“Eating a wide variety of nutritious foods can decrease your risk for certain health complications, give you more energy, replenish your body’s supply of key vitamins and minerals, and make it easier to reach weight-gain goals,” says Dr. van der Ziel. Excellent prenatal nutrition also ensures your baby receives the proteins, carbohydrates, fats, vitamins, and minerals necessary for optimal fetal growth and development.

Your challenge for the next nine months is to fill your diet with fruits and vegetables, whole grains, nuts, beans, and certain fats, fish, meats, and dairy products—foods that naturally pack powerful combinations of vital nutrients into every bite. “An occasional treat is OK as long as you make sure you are eating enough quality food,” adds Vireday.

While experts agree that no pregnancy diet can guarantee a perfect outcome, consuming nutritious foods does increase the odds for you and your baby to go through pregnancy problem-free. Be sure to meet with a nutritionist if you need help creating a healthy prenatal menu plan.

Exercise Regularly

Something as simple as walking briskly for 30 minutes a day may dramatically increase your ability to stay healthy throughout pregnancy. Regular physical activity can actually ward off the health problems plus-size women are more likely to encounter.

“Research clearly shows that exercise helps reduce the risks for gestational diabetes and blood pressure issues in pregnancy. In one study, obese women who exercised regularly cut their risk for gestational diabetes in half,” Vireday points out.

Before you lace up your sneakers, check with your care provider to make sure exercise is safe for your pregnancy. If you didn’t exercise prior to pregnancy, start with a leisurely 15-minute walk. Gradually increase your workout’s intensity and duration. “Aim to exercise every day, or at least five days out the week, for 30 minutes each workout session,” advises Vireday.

Show Your Style

Maybe you have heard horror stories from some plus-size women who, as recently as five years ago, were stuck with mumus and loose T-shirts as their only alternatives in maternity wear. Fortunately, times have changed. Due to popular demand, several department and clothing store chains now stock maternity sizes up to 3X, either in-store or through Internet/catalog sales. Some online-only maternity stores offer sizes up to 6X.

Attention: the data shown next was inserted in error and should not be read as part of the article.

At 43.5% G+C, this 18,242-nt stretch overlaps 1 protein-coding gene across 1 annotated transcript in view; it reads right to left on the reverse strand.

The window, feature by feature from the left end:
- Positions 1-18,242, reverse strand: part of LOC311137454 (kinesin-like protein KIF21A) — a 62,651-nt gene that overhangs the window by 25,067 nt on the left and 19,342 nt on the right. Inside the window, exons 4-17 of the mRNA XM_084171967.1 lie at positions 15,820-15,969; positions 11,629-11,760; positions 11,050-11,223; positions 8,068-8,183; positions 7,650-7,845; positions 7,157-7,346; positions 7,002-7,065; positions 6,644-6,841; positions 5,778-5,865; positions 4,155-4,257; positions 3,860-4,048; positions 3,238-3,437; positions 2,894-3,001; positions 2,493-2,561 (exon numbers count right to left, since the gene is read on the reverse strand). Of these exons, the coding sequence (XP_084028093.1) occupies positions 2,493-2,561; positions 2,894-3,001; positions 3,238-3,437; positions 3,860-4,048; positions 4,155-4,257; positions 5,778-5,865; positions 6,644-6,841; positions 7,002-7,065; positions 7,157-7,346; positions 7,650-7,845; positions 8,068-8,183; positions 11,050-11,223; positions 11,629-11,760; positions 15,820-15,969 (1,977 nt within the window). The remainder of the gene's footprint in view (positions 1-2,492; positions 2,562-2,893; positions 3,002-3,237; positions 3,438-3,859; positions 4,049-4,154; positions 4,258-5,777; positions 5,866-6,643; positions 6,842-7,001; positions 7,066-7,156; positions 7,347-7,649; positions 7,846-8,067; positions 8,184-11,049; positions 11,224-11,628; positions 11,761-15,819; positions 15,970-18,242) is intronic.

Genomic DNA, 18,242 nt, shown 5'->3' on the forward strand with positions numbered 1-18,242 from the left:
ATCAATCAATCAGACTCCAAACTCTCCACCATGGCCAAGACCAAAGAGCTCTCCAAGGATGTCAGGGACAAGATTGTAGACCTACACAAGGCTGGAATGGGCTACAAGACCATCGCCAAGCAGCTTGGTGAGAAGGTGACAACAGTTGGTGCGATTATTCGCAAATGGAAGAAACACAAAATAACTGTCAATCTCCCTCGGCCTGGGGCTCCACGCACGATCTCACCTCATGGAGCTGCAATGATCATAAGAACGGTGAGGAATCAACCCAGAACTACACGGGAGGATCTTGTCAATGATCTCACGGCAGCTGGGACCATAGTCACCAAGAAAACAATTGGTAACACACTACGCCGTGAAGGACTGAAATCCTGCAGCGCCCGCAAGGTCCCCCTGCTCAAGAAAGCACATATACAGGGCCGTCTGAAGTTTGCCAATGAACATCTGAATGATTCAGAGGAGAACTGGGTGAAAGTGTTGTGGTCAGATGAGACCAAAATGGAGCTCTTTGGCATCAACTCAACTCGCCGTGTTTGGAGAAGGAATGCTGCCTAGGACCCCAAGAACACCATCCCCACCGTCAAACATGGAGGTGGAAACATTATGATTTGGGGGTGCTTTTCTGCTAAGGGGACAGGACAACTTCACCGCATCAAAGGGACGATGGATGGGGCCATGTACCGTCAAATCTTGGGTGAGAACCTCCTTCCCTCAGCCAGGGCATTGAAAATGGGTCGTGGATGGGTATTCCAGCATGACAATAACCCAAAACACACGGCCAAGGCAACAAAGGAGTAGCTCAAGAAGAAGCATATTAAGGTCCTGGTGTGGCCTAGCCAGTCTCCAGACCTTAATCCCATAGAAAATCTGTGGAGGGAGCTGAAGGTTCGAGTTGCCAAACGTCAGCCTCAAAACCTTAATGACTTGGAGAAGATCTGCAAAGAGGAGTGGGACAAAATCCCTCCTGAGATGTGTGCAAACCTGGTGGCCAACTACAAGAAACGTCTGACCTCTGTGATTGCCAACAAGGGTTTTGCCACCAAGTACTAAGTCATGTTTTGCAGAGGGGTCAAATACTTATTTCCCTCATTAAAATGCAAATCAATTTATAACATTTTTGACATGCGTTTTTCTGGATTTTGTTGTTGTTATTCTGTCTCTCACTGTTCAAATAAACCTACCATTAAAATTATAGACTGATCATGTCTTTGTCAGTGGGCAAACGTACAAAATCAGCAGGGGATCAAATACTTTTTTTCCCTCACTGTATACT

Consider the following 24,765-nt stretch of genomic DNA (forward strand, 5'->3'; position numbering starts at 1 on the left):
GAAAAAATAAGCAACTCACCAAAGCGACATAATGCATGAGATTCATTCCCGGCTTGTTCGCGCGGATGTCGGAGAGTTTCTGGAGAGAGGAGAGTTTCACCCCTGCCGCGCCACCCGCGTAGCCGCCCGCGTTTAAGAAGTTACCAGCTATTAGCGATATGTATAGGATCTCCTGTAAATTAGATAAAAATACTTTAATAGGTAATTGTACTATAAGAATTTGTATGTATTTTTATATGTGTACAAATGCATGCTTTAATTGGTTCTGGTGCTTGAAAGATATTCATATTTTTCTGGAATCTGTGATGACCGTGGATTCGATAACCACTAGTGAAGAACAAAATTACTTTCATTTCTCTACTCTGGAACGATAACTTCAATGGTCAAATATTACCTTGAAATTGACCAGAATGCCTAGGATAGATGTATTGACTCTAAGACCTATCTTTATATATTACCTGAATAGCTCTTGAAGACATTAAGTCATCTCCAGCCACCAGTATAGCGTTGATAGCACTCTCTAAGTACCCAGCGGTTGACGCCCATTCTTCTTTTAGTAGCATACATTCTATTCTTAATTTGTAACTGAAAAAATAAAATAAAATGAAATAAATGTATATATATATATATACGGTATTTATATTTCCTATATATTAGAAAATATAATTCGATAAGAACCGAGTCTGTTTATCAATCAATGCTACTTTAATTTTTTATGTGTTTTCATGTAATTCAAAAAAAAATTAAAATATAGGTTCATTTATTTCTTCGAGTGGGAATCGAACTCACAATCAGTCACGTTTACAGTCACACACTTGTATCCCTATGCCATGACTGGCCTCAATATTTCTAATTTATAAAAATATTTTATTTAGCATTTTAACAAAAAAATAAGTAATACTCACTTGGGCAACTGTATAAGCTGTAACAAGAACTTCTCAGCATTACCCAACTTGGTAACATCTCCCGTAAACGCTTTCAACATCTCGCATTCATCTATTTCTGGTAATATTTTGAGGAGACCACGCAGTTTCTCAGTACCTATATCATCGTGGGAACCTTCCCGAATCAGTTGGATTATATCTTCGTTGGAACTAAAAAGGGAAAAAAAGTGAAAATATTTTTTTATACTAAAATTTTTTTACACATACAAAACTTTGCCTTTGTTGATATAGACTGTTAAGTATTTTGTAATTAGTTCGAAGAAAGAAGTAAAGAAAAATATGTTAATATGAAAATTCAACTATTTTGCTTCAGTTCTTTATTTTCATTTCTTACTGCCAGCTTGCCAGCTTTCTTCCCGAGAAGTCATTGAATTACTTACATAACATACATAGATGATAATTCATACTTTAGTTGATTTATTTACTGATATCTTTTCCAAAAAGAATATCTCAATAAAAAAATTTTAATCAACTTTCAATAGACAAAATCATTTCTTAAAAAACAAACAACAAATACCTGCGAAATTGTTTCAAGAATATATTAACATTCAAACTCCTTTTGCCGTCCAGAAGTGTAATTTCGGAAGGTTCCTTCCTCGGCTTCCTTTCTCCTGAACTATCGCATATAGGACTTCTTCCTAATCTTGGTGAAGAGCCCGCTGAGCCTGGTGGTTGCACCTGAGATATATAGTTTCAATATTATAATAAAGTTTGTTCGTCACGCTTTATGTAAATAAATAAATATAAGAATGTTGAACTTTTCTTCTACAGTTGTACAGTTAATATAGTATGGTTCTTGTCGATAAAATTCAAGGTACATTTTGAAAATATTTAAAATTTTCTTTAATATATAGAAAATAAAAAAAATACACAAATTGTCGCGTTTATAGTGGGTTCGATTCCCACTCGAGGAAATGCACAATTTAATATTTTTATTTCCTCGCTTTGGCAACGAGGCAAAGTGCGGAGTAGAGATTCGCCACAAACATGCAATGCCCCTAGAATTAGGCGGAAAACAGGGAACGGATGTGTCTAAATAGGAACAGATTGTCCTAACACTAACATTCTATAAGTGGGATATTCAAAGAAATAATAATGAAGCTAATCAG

“Your style doesn’t have to change just because you are pregnant,” says Cat Tharp, owner of the Longwood, Florida-based online retailer Pickles and Ice Cream Maternity, about the new direction in plus-size maternity fashions.

Wearing clothes that fit—and flatter—your changing shape can be a much needed self-esteem boost. Mare Solomon remembers feeling depressed after one of her coworkers did a double take when she casually mentioned her due date. “I still fit into some of my non-maternity clothes well into the second trimester. While I could see my belly growing, my loose sweaters and baggy pants hid this fact from the rest of the world.”

That all changed when Solomon finally went shopping. “I loved the way I looked in my new maternity clothes, but what shocked me was how much positive attention I received from others just by wearing a fitted maternity top. It was nice to finally get some credit for being pregnant.”

A Note about Plus-Size Bellies…
When will you begin to show? Will you develop a perfect round orb of a belly? Based on what plus-size women report about their own experiences, if you have given birth before or if you are currently pregnant with multiples, you may notice your belly begin to swell as early as the end of the first trimester.

Are you pregnant for the first time? You could see a noticeably rounder pregnant belly starting to show sometime during the fifth month. An apple-shaped woman who carried excess weight in her stomach area prepregnancy may notice this weight shifts downward as her pregnant belly expands. Larger women who gain a minimal amount of weight during pregnancy may find themselves starting to show much later than women with higher weight-gain goals.

How useful was this post?

Click on a star to rate it!

Average rating 0 / 5. Vote count: 0

No votes so far! Be the first to rate this post.

Leave a Comment